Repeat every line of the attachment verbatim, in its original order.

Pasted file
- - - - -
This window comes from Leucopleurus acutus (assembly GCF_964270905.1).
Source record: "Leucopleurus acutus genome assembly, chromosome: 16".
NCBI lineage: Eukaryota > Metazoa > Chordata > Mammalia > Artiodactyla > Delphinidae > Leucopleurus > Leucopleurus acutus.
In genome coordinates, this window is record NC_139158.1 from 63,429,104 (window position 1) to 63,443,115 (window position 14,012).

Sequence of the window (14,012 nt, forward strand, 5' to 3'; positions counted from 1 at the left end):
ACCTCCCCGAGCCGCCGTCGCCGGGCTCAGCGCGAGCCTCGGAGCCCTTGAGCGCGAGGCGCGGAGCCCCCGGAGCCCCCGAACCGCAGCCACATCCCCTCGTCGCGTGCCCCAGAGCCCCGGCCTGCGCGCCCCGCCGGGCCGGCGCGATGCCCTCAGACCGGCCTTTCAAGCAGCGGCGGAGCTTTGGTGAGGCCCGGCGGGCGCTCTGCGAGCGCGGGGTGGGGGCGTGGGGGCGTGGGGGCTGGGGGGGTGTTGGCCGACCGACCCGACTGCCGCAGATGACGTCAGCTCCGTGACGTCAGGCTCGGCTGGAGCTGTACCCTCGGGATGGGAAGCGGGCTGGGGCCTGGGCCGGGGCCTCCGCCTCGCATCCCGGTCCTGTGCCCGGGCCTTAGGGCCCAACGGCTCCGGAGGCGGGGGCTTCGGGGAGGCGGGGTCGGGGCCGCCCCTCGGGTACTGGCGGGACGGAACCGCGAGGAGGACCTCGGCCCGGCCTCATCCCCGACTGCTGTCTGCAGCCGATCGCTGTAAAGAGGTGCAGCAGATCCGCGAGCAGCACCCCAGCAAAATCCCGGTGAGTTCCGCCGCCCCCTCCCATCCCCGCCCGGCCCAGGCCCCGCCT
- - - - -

This window comes from Leucopleurus acutus (assembly GCF_964270905.1).
Source record: "Leucopleurus acutus genome assembly, chromosome: 16".
NCBI lineage: Eukaryota > Metazoa > Chordata > Mammalia > Artiodactyla > Delphinidae > Leucopleurus > Leucopleurus acutus.
In genome coordinates, this window is record NC_139158.1 from 63,429,104 (window position 1) to 63,443,115 (window position 14,012).

Sequence of the window (14,012 nt, forward strand, 5' to 3'; positions counted from 1 at the left end):
ACCTCCCCGAGCCGCCGTCGCCGGGCTCAGCGCGAGCCTCGGAGCCCTTGAGCGCGAGGCGCGGAGCCCCCGGAGCCCCCGAACCGCAGCCACATCCCCTCGTCGCGTGCCCCAGAGCCCCGGCCTGCGCGCCCCGCCGGGCCGGCGCGATGCCCTCAGACCGGCCTTTCAAGCAGCGGCGGAGCTTTGGTGAGGCCCGGCGGGCGCTCTGCGAGCGCGGGGTGGGGGCGTGGGGGCGTGGGGGCTGGGGGGGTGTTGGCCGACCGACCCGACTGCCGCAGATGACGTCAGCTCCGTGACGTCAGGCTCGGCTGGAGCTGTACCCTCGGGATGGGAAGCGGGCTGGGGCCTGGGCCGGGGCCTCCGCCTCGCATCCCGGTCCTGTGCCCGGGCCTTAGGGCCCAACGGCTCCGGAGGCGGGGGCTTCGGGGAGGCGGGGTCGGGGCCGCCCCTCGGGTACTGGCGGGACGGAACCGCGAGGAGGACCTCGGCCCGGCCTCATCCCCGACTGCTGTCTGCAGCCGATCGCTGTAAAGAGGTGCAGCAGATCCGCGAGCAGCACCCCAGCAAAATCCCGGTGAGTTCCGCCGCCCCCTCCCATCCCCGCCCGGCCCAGGCCCCGCCT